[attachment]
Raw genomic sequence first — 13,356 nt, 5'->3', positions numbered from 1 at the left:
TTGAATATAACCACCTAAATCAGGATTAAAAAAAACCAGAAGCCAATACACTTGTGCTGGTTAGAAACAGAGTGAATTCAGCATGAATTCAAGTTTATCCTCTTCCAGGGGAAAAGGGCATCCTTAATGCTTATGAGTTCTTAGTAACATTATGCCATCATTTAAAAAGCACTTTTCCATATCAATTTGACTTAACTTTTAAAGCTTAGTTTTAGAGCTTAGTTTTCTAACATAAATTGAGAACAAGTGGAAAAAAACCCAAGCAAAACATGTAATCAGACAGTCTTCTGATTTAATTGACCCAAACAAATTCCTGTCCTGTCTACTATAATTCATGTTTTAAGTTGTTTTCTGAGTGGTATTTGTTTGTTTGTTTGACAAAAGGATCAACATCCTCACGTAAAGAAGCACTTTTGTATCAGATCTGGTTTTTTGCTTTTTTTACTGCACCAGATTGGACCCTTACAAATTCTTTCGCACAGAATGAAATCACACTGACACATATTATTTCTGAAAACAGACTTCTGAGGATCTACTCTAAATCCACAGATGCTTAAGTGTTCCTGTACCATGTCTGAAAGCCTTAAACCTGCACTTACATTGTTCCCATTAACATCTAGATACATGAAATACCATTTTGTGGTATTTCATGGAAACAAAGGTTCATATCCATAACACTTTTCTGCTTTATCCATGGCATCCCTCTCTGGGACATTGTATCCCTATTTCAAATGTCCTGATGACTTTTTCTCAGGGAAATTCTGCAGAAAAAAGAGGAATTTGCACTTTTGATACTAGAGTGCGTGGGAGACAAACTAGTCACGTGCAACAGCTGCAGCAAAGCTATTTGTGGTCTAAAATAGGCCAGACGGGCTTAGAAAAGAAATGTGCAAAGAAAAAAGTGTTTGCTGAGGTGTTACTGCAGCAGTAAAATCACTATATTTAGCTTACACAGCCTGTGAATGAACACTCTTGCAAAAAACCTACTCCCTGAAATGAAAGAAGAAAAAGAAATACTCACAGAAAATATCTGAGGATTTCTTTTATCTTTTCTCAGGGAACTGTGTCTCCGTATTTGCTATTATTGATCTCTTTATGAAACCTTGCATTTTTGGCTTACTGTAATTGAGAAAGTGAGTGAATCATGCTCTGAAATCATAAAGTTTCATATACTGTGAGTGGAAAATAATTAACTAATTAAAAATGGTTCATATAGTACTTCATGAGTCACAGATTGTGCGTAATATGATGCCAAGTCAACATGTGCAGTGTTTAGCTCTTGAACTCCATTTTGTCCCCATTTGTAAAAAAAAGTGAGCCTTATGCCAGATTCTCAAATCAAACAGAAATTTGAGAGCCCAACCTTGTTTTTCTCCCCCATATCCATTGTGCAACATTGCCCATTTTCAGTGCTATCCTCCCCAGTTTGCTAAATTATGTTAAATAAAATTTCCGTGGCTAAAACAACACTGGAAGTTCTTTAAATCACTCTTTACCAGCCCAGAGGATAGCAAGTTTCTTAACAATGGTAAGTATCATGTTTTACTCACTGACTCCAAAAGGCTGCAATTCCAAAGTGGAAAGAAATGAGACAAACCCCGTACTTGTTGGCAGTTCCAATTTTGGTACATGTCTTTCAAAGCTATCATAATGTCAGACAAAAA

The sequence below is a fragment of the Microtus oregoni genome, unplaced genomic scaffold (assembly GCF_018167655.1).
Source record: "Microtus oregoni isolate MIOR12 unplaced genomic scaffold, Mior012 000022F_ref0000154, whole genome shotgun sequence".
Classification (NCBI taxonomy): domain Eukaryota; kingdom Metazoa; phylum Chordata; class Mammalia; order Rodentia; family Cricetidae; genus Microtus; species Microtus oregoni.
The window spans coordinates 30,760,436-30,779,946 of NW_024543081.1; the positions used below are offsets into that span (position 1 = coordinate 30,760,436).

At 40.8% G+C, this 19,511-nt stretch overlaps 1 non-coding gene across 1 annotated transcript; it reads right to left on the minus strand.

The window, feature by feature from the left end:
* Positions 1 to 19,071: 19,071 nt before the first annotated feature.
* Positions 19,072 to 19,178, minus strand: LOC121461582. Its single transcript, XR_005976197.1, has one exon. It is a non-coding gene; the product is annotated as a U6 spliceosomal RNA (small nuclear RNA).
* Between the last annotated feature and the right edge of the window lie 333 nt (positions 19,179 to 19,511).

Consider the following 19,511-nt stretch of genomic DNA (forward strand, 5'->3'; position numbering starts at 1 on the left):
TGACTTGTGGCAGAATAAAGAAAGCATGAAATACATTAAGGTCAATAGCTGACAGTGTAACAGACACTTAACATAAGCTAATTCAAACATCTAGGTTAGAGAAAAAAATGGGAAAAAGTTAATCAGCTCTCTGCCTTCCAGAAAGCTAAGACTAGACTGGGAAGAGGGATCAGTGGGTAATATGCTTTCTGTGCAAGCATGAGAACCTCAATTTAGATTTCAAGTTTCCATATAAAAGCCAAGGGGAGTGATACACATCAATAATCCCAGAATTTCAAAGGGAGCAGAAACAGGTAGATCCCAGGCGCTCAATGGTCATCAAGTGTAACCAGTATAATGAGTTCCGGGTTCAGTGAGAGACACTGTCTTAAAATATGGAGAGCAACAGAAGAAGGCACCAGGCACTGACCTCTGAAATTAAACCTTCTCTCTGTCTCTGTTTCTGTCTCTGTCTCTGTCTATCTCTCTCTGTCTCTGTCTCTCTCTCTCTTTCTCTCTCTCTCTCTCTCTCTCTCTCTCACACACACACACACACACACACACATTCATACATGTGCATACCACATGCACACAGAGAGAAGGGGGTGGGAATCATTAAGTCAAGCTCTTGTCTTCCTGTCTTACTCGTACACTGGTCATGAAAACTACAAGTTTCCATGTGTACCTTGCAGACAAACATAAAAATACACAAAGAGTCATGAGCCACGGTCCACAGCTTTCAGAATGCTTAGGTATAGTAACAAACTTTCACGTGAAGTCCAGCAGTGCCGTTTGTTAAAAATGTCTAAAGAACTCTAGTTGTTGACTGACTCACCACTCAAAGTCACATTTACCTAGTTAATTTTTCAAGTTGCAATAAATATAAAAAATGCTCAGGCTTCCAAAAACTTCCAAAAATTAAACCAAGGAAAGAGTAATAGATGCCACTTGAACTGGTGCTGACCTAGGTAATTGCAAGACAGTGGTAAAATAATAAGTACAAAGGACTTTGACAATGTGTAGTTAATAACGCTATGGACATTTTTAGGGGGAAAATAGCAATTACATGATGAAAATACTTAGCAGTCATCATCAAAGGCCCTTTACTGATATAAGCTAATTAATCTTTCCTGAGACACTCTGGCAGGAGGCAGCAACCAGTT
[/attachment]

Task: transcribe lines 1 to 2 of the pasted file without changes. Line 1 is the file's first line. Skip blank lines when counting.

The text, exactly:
Raw genomic sequence first — 13,356 nt, 5'->3', positions numbered from 1 at the left:
TTGAATATAACCACCTAAATCAGGATTAAAAAAAACCAGAAGCCAATACACTTGTGCTGGTTAGAAACAGAGTGAATTCAGCATGAATTCAAGTTTATCCTCTTCCAGGGGAAAAGGGCATCCTTAATGCTTATGAGTTCTTAGTAACATTATGCCATCATTTAAAAAGCACTTTTCCATATCAATTTGACTTAACTTTTAAAGCTTAGTTTTAGAGCTTAGTTTTCTAACATAAATTGAGAACAAGTGGAAAAAAACCCAAGCAAAACATGTAATCAGACAGTCTTCTGATTTAATTGACCCAAACAAATTCCTGTCCTGTCTACTATAATTCATGTTTTAAGTTGTTTTCTGAGTGGTATTTGTTTGTTTGTTTGACAAAAGGATCAACATCCTCACGTAAAGAAGCACTTTTGTATCAGATCTGGTTTTTTGCTTTTTTTACTGCACCAGATTGGACCCTTACAAATTCTTTCGCACAGAATGAAATCACACTGACACATATTATTTCTGAAAACAGACTTCTGAGGATCTACTCTAAATCCACAGATGCTTAAGTGTTCCTGTACCATGTCTGAAAGCCTTAAACCTGCACTTACATTGTTCCCATTAACATCTAGATACATGAAATACCATTTTGTGGTATTTCATGGAAACAAAGGTTCATATCCATAACACTTTTCTGCTTTATCCATGGCATCCCTCTCTGGGACATTGTATCCCTATTTCAAATGTCCTGATGACTTTTTCTCAGGGAAATTCTGCAGAAAAAAGAGGAATTTGCACTTTTGATACTAGAGTGCGTGGGAGACAAACTAGTCACGTGCAACAGCTGCAGCAAAGCTATTTGTGGTCTAAAATAGGCCAGACGGGCTTAGAAAAGAAATGTGCAAAGAAAAAAGTGTTTGCTGAGGTGTTACTGCAGCAGTAAAATCACTATATTTAGCTTACACAGCCTGTGAATGAACACTCTTGCAAAAAACCTACTCCCTGAAATGAAAGAAGAAAAAGAAATACTCACAGAAAATATCTGAGGATTTCTTTTATCTTTTCTCAGGGAACTGTGTCTCCGTATTTGCTATTATTGATCTCTTTATGAAACCTTGCATTTTTGGCTTACTGTAATTGAGAAAGTGAGTGAATCATGCTCTGAAATCATAAAGTTTCATATACTGTGAGTGGAAAATAATTAACTAATTAAAAATGGTTCATATAGTACTTCATGAGTCACAGATTGTGCGTAATATGATGCCAAGTCAACATGTGCAGTGTTTAGCTCTTGAACTCCATTTTGTCCCCATTTGTAAAAAAAAGTGAGCCTTATGCCAGATTCTCAAATCAAACAGAAATTTGAGAGCCCAACCTTGTTTTTCTCCCCCATATCCATTGTGCAACATTGCCCATTTTCAGTGCTATCCTCCCCAGTTTGCTAAATTATGTTAAATAAAATTTCCGTGGCTAAAACAACACTGGAAGTTCTTTAAATCACTCTTTACCAGCCCAGAGGATAGCAAGTTTCTTAACAATGGTAAGTATCATGTTTTACTCACTGACTCCAAAAGGCTGCAATTCCAAAGTGGAAAGAAATGAGACAAACCCCGTACTTGTTGGCAGTTCCAATTTTGGTACATGTCTTTCAAAGCTATCATAATGTCAGACAAAAA